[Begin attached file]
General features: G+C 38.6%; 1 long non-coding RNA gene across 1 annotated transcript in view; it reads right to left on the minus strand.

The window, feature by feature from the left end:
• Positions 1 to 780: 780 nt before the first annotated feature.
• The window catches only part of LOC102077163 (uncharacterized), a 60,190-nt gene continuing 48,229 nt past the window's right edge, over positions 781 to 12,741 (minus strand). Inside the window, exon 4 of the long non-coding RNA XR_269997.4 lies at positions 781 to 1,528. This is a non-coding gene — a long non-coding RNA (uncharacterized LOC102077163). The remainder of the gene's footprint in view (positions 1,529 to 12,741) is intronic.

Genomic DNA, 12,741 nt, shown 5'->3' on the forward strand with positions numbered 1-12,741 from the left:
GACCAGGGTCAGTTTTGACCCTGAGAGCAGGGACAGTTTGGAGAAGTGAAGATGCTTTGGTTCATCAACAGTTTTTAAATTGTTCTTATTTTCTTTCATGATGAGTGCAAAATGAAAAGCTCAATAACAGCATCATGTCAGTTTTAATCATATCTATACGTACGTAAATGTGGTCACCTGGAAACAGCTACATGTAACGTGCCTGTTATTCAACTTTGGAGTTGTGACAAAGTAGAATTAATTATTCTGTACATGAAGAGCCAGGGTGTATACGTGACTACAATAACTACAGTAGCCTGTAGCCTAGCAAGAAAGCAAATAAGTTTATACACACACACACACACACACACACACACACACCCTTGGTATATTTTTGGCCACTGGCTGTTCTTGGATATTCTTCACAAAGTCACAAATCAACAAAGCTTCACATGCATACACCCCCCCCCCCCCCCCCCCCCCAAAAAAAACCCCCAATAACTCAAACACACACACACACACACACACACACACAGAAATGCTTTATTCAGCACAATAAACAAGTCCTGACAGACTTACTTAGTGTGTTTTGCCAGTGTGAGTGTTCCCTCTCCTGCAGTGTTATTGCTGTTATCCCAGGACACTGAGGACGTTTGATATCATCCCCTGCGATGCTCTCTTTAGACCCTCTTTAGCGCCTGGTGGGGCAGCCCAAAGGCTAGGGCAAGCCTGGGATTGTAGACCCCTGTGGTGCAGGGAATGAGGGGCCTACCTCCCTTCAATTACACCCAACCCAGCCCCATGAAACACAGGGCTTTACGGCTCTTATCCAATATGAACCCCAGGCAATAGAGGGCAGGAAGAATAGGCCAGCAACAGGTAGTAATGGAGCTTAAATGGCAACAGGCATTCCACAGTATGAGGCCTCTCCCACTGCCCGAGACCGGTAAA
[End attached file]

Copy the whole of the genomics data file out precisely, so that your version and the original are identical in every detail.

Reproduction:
General features: G+C 38.6%; 1 long non-coding RNA gene across 1 annotated transcript in view; it reads right to left on the minus strand.

The window, feature by feature from the left end:
• Positions 1 to 780: 780 nt before the first annotated feature.
• The window catches only part of LOC102077163 (uncharacterized), a 60,190-nt gene continuing 48,229 nt past the window's right edge, over positions 781 to 12,741 (minus strand). Inside the window, exon 4 of the long non-coding RNA XR_269997.4 lies at positions 781 to 1,528. This is a non-coding gene — a long non-coding RNA (uncharacterized LOC102077163). The remainder of the gene's footprint in view (positions 1,529 to 12,741) is intronic.

Genomic DNA, 12,741 nt, shown 5'->3' on the forward strand with positions numbered 1-12,741 from the left:
GACCAGGGTCAGTTTTGACCCTGAGAGCAGGGACAGTTTGGAGAAGTGAAGATGCTTTGGTTCATCAACAGTTTTTAAATTGTTCTTATTTTCTTTCATGATGAGTGCAAAATGAAAAGCTCAATAACAGCATCATGTCAGTTTTAATCATATCTATACGTACGTAAATGTGGTCACCTGGAAACAGCTACATGTAACGTGCCTGTTATTCAACTTTGGAGTTGTGACAAAGTAGAATTAATTATTCTGTACATGAAGAGCCAGGGTGTATACGTGACTACAATAACTACAGTAGCCTGTAGCCTAGCAAGAAAGCAAATAAGTTTATACACACACACACACACACACACACACACACACCCTTGGTATATTTTTGGCCACTGGCTGTTCTTGGATATTCTTCACAAAGTCACAAATCAACAAAGCTTCACATGCATACACCCCCCCCCCCCCCCCCCCCCCAAAAAAAACCCCCAATAACTCAAACACACACACACACACACACACACACACAGAAATGCTTTATTCAGCACAATAAACAAGTCCTGACAGACTTACTTAGTGTGTTTTGCCAGTGTGAGTGTTCCCTCTCCTGCAGTGTTATTGCTGTTATCCCAGGACACTGAGGACGTTTGATATCATCCCCTGCGATGCTCTCTTTAGACCCTCTTTAGCGCCTGGTGGGGCAGCCCAAAGGCTAGGGCAAGCCTGGGATTGTAGACCCCTGTGGTGCAGGGAATGAGGGGCCTACCTCCCTTCAATTACACCCAACCCAGCCCCATGAAACACAGGGCTTTACGGCTCTTATCCAATATGAACCCCAGGCAATAGAGGGCAGGAAGAATAGGCCAGCAACAGGTAGTAATGGAGCTTAAATGGCAACAGGCATTCCACAGTATGAGGCCTCTCCCACTGCCCGAGACCGGTAAA